·          Dollar Bearishness Sends EUR/USD to New Year to Date Highs

·          US Releases Weak Economic Data and Dovish Fed Minutes

·          Bank of England Minutes Expected to Deliver No Surprises


US Dollar


A dose weaker economic data and surprisingly dovish Federal Reserve meeting minutes have validated to traders that the most recent spate of dollar weakness may be merited.  European and Australian traders have returned from their extended holidays and are back in the markets, which mean that they have had a chance to express their own views.  Judging from today’s price action, especially at the onset of the London open, it appears that those traders are siding with the consensus set by Japanese and US traders yesterday.  The first piece of inflation numbers released this morning did not paint the bullish picture that dollar bulls were hoping for.   Headline producer prices did rise on the back of increases in energy costs, but core price growth remained subdued, rising by a less than expected 0.1 percent.  This indicates that many companies still face a limited ability to increase prices at the same pace as input costs may be rising.  The fear of dollar bulls is that we may have the same scenario in consumer prices, which would then validate the more dovish comments seen in today’s release of the FOMC minutes from the most recent Fed meeting, which was also Bernanke’s first.  To the surprise of the market, in sharp contrast to the more hawkish FOMC statement released last month, the minutes show that Fed members were actually more dovish. Their lengthy discussion of the housing market slowdown indicates that aside from many analysts, policy officials are also concerned about the potential impact of housing on the economy.  Today’s report of a 7.8 percent drop in housing starts, a 12 percent drop in single family homes to 16 month lows and a 5.5 percent drop in building permits are solid signs of a sector that is beginning to falter.  However, most worrisome to dollar bulls was the fact that Fed members felt that an end of rate rises was probably near and some even warned against tightening too much. This is definitely more dovish than the market was expecting and should give analysts that were calling for 5.5 to 6 percent rates a good reason to back down. Yet, broadly speaking, inflation is still a big concern given the new record high in energy prices, so we should still see at least one or two more rate hikes, making 5 or 5.25 percent rates the most likely top. Comments from Fed President Yellen today further validate a call for a more near term end to the tightening cycle.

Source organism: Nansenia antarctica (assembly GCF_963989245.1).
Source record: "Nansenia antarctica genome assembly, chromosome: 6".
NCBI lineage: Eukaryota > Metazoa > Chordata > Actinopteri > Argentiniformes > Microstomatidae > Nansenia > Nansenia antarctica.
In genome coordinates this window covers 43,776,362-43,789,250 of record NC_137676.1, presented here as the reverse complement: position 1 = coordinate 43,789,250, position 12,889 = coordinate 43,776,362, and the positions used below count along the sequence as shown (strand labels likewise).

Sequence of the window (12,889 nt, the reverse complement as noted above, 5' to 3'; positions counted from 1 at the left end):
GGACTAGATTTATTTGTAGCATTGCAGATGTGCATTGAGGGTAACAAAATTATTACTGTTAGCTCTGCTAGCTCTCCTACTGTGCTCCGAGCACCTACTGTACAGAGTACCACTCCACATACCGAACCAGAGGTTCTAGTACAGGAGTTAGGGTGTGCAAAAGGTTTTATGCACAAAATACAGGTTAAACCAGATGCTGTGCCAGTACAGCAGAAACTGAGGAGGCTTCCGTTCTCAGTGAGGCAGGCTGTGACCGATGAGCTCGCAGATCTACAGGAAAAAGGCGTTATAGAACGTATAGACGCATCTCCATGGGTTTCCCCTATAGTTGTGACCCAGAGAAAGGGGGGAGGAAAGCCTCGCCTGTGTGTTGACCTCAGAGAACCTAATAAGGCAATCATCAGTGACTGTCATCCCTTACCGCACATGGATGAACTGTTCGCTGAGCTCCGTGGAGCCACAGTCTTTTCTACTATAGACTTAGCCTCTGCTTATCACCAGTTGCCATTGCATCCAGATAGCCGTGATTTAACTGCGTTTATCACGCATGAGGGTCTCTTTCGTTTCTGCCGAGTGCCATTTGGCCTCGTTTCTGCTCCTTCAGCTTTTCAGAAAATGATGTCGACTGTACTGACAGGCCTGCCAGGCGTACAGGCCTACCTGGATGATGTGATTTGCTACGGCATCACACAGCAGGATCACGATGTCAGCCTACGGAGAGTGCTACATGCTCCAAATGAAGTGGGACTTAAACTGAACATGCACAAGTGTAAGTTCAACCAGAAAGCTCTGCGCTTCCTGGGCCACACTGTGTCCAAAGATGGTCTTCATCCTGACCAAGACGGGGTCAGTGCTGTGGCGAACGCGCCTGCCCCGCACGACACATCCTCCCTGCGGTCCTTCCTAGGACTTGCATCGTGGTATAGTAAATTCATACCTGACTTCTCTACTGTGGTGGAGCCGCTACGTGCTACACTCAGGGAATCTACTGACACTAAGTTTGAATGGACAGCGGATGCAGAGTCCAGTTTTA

Dollar bearishness has sent the Euro to fresh year to date highs. As we mentioned yesterday, if prices manage to hold above 1.2350, the next level of major resistance is not until 1.25.  There were no economic releases from the Eurozone this morning, leaving the speech by ECB member Caruana the only reference point for Euro traders.  Like many central bankers before him, Caruana warned of the inflation risks posed by higher oil prices.  It seems that he is concerned about second round effects and believes that policy is “still not very restrictive.”  The nominee for Otmar Issing’s seat on the central bank’s six member council seems to hold the same view as the current central bankers who have been calling for a tighter bias.  Juergen Stark said that the bank needs to show “great vigilance” in curbing inflation and he felt that even in spite of recent rate hikes, rates are still low enough to spur growth.  The economic calendar tomorrow still contains little Eurozone data, which means that for the time being, the single currency’s fate remains in the hands of US dollar traders. 


British Pound


The British pound extended yesterday’s massive gains against the dollar despite mixed housing market figures.  The RICS house price index reported a sharp fall in the month of March from a downwardly revised 16 percent to 13 percent, which is also the first decline that we have seen in the index since last May.  In contrast, the Rightmove House price report for the month of April showed a 1.1 percent monthly increase in prices.  Although the annualized pace of growth was slower, the number is still robust and suggests that April may have been a better month for the housing market than March.  Tomorrow, we are expecting the release of the minutes from the monetary policy meeting held earlier this month.  If you recall, the central bank left interest rates unchanged and have done so for the eighth consecutive month.  The balance of votes is expected to be held steady with Nickell once again voting in favor of lowering rates.  The number of votes will be 8 instead of 9 at the meeting following a recent resignation by Lambert. 


Japanese Yen


Yesterday’s moves in the Japanese Yen were repeated today with the currency selling off against all of the majors except for the US dollar.  The market is still looking to the Chinese President’s visit for more direction.  Treasury Secretary Snow was on the wires talking about how the Yuan will be apart of bilateral talks with China and that he felt China has not let its currency move enough.  The Japanese Yen is being punished by yet another record high in oil prices.  The country relies heavily on imports to meet their energy needs.  It is speculated that given the rise in crude prices, the Bank of Japan will probably notch higher their CPI forecasts in their annual outlook report due on April 28.  If this is true, then the market will perceive the higher inflation forecasts as the central bank taking a closer step to raising interest rates.